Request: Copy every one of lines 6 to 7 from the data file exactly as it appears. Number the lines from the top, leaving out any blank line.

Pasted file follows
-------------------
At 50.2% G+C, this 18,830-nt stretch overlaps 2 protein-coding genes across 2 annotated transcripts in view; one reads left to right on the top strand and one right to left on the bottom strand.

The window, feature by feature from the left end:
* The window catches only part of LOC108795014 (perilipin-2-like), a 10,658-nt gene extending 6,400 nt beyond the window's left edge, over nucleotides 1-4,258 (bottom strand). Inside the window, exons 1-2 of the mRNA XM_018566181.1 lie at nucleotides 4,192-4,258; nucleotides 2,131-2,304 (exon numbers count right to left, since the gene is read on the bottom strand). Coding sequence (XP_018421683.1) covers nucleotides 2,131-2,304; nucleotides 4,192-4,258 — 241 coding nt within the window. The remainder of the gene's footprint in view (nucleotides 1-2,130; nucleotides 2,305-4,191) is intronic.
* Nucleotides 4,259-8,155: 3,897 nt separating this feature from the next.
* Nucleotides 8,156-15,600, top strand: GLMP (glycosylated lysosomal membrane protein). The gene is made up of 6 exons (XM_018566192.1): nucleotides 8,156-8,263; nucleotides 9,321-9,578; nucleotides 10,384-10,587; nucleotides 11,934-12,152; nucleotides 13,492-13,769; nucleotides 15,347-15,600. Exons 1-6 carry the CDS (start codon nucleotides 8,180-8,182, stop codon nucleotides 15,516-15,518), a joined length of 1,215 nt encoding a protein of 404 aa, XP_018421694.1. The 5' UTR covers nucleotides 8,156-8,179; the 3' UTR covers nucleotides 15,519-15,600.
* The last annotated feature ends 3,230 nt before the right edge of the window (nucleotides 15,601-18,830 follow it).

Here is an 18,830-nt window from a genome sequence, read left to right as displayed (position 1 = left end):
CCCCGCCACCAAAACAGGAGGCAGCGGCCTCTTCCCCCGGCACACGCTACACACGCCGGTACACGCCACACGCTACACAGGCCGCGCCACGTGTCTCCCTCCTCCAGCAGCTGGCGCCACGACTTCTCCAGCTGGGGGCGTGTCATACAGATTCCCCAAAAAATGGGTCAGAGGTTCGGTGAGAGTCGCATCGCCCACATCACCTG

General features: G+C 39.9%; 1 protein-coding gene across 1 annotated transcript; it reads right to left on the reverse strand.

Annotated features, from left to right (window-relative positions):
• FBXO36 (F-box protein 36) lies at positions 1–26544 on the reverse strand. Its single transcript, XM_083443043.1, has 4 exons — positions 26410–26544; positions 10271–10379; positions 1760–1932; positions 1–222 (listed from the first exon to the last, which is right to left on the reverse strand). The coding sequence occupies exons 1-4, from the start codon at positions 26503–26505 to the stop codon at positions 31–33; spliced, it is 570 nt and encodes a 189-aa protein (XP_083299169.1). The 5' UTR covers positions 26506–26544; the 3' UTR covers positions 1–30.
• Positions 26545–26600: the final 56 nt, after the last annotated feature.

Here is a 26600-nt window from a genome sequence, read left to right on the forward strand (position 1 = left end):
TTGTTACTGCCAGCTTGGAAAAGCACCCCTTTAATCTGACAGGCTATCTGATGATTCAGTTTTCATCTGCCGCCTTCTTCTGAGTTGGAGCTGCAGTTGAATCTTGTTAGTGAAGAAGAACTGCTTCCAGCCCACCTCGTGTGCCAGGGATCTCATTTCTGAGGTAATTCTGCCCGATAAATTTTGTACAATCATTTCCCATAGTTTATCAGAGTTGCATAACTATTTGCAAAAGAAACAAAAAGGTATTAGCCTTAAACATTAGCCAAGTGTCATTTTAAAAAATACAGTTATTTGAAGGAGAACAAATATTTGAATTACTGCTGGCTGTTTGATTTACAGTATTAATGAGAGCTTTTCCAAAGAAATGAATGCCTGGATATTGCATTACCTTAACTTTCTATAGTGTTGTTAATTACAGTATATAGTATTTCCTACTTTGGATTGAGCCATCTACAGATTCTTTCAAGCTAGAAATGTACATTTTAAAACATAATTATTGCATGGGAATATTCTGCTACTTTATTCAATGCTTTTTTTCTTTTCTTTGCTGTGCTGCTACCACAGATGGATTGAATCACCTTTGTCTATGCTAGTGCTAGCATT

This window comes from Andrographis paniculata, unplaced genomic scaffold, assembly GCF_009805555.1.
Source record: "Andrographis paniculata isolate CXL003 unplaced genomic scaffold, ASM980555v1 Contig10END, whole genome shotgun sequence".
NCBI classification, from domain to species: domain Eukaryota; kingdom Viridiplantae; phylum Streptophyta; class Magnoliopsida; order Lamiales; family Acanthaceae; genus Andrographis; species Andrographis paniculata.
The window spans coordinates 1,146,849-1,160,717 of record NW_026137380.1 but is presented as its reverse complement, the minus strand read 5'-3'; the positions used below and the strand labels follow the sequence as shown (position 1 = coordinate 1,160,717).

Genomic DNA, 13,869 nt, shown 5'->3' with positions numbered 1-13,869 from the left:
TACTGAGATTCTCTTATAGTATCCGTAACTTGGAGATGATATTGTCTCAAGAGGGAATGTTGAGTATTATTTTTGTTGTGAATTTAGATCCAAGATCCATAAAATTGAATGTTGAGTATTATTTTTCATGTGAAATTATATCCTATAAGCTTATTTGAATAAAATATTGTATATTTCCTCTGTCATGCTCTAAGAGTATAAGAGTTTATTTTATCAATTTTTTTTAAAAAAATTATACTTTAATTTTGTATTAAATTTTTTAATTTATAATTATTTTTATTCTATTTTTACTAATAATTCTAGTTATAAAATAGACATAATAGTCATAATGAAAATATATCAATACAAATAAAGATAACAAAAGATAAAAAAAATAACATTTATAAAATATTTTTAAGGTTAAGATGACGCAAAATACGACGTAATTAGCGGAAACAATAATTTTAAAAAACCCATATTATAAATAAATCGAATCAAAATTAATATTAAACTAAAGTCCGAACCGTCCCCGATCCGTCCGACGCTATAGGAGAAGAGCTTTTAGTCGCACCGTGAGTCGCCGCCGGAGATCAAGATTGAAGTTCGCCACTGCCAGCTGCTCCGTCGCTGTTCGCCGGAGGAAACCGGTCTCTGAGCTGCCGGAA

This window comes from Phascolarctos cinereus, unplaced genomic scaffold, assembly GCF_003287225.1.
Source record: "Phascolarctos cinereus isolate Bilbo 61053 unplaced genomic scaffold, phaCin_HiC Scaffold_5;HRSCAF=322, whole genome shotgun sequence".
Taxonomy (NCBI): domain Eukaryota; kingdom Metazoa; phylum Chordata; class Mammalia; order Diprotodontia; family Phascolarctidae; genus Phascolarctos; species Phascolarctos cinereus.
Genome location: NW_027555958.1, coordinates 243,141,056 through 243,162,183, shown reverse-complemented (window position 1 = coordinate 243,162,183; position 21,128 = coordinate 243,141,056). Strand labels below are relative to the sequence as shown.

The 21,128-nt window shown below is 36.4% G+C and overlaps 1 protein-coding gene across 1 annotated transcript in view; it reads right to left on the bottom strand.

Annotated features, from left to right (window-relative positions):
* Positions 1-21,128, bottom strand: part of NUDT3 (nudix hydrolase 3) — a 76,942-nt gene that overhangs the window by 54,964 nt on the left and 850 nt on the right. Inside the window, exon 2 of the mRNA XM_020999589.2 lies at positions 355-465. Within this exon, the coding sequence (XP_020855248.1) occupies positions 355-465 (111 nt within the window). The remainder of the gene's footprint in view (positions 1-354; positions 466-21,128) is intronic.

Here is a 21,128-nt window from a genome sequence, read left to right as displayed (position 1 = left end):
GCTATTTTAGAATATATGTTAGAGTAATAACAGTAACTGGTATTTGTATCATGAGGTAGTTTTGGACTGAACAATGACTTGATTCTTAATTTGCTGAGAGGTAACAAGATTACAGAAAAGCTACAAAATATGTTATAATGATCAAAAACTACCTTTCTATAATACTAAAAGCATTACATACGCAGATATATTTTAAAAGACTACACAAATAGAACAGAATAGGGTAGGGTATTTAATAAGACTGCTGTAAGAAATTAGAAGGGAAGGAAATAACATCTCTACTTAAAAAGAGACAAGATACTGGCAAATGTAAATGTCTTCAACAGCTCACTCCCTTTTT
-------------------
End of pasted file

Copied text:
* The last annotated feature ends 3,230 nt before the right edge of the window (nucleotides 15,601-18,830 follow it).

Here is an 18,830-nt window from a genome sequence, read left to right as displayed (position 1 = left end):